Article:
The title employs what is essentially a combination of pick-up kit and self-regenerating health. Placed throughout mission levels are clearly marked health packs restoring some or all of Tequila's constitution. Additionally, pulling off stylish action sequences — bluntly stated, this means killing a lot of people with flair — "charges" the game's "Tequila Bomb Gauge," a mechanism that lets you use the "charge" to do several unique things, first and foremost tapping a d-pad button to boost Tequila's health in dire circumstances. Other special features of the "Tequila Bomb Gauge" that you'll activate as you progress in the game are, in order of appearance, the aforementioned "Precision Aim," "Barrage Attack" and finally "Spin Attack"; all are aptly named: If you've ever seen half an hour of a Woo film, you can surely imagine what will happen with each. Like the health boosters, all use gauge charge, and you'll have to get fancy all over again with your killing sprees to rapidly recharge the gauge.
Stranglehold does have an online multiplayer component. While it wouldn't be fair to call it a mere afterthought, it just doesn't work well. Hearing the game described, watching gameplay video or even playing the game's demo, the idea of applying this unbridled chaos to a limited number of players in a multiplayer environment seems like wild fun. It's not. Perhaps this is unexpected: After all, gun-toting total mayhem is typically the key element of riotous online battles, but as described, it's truly unbridled chaos — there is no designed control of multiplayer matches, making for a fumbling, confusing mess of obstacle avoidance amidst gunfire as thick as bees in the core of a massive hive.
Graphically excellent, filled with raw action and superior, innovative animation, where Stranglehold falls apart is in length and level design. The film "Hard Boiled" runs about 126 minutes, depending on the cut — rather long for a pure action film, yet Woo carries it. Stranglehold, depending on your skill, luck and the difficulty option you choose — a casual, normal and more difficult setting are all available — the game goes on, drags on, between 10 and 20 hours. To his great credit, Woo can carry his films for a full two hours with those engaging action sequences. A game of the same sort could run maybe four hours, even five hours before bogging down, but the action, however nicely executed, can't carry Stranglehold more than about a third the length most players will take to complete the title. Better level design would have helped. A lot.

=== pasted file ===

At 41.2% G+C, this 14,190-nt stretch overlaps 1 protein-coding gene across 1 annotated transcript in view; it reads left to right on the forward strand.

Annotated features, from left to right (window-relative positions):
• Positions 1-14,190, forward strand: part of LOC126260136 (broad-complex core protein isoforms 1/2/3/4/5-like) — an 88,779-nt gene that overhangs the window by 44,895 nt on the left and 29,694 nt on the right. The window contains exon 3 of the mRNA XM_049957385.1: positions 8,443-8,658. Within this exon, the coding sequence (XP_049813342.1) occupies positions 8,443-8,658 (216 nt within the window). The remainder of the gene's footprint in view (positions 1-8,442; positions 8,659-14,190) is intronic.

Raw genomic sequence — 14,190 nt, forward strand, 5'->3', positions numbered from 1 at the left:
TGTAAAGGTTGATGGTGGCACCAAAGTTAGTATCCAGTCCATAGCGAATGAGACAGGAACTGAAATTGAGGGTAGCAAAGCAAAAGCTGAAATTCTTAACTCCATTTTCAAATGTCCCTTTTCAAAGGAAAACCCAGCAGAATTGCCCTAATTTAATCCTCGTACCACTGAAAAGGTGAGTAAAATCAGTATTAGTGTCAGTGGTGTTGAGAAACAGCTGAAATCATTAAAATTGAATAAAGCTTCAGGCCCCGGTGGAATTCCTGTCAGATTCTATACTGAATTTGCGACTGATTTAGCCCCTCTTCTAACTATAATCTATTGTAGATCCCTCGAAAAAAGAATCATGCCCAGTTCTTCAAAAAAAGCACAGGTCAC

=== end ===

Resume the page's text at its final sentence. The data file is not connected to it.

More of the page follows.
Although the mission environments are often excellent, the mission goals are all lackluster, if not outright torpid: You'll find them about as interesting as ticking off items on a grocery list. Finding your way around, though not likely to stall you out for long periods, can also frustrate. According to the game mechanics, items with which you can interact should glow or otherwise feature highlighting. Some do, and some don't. Shoot everything — and of course everyone — and ask questions later; that's the best policy here. Speaking of shooting, a variety of projectile weapons are scattered about for easy pickings, but use of one over the other doesn't make much difference, save cutting short a few boss battles.
Gamers completely enamored of John Woo films must own Stranglehold; that's a given. There's even a reasonably priced collector's edition featuring the entire "Hard Boiled" film, making sharp use of the enhanced storage space of Blu-ray technology. Others should approach with caution: Stranglehold is the poster child for the creation of a new category of very short, lower-priced games that hold together over their abbreviated length.
More articles about Stranglehold